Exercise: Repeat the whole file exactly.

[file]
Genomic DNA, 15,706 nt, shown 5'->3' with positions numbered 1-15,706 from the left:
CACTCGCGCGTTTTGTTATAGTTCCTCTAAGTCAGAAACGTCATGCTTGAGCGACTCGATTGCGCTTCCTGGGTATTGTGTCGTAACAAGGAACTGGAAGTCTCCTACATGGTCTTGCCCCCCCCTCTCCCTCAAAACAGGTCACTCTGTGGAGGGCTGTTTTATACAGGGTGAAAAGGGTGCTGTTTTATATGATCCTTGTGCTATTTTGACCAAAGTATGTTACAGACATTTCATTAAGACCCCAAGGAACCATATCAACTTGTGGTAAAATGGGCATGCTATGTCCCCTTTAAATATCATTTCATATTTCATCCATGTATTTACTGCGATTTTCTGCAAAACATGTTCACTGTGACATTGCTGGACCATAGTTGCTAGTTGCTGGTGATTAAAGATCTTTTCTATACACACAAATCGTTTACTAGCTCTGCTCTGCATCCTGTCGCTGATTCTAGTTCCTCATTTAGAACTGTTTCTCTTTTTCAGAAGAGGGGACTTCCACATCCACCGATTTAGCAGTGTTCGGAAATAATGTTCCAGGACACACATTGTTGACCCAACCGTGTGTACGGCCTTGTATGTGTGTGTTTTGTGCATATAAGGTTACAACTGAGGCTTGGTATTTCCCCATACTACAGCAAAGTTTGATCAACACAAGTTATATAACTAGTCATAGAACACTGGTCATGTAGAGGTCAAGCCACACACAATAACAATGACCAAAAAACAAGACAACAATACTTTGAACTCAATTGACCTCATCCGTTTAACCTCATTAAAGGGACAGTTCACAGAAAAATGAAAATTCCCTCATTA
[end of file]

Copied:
Genomic DNA, 15,706 nt, shown 5'->3' with positions numbered 1-15,706 from the left:
CACTCGCGCGTTTTGTTATAGTTCCTCTAAGTCAGAAACGTCATGCTTGAGCGACTCGATTGCGCTTCCTGGGTATTGTGTCGTAACAAGGAACTGGAAGTCTCCTACATGGTCTTGCCCCCCCCTCTCCCTCAAAACAGGTCACTCTGTGGAGGGCTGTTTTATACAGGGTGAAAAGGGTGCTGTTTTATATGATCCTTGTGCTATTTTGACCAAAGTATGTTACAGACATTTCATTAAGACCCCAAGGAACCATATCAACTTGTGGTAAAATGGGCATGCTATGTCCCCTTTAAATATCATTTCATATTTCATCCATGTATTTACTGCGATTTTCTGCAAAACATGTTCACTGTGACATTGCTGGACCATAGTTGCTAGTTGCTGGTGATTAAAGATCTTTTCTATACACACAAATCGTTTACTAGCTCTGCTCTGCATCCTGTCGCTGATTCTAGTTCCTCATTTAGAACTGTTTCTCTTTTTCAGAAGAGGGGACTTCCACATCCACCGATTTAGCAGTGTTCGGAAATAATGTTCCAGGACACACATTGTTGACCCAACCGTGTGTACGGCCTTGTATGTGTGTGTTTTGTGCATATAAGGTTACAACTGAGGCTTGGTATTTCCCCATACTACAGCAAAGTTTGATCAACACAAGTTATATAACTAGTCATAGAACACTGGTCATGTAGAGGTCAAGCCACACACAATAACAATGACCAAAAAACAAGACAACAATACTTTGAACTCAATTGACCTCATCCGTTTAACCTCATTAAAGGGACAGTTCACAGAAAAATGAAAATTCCCTCATTA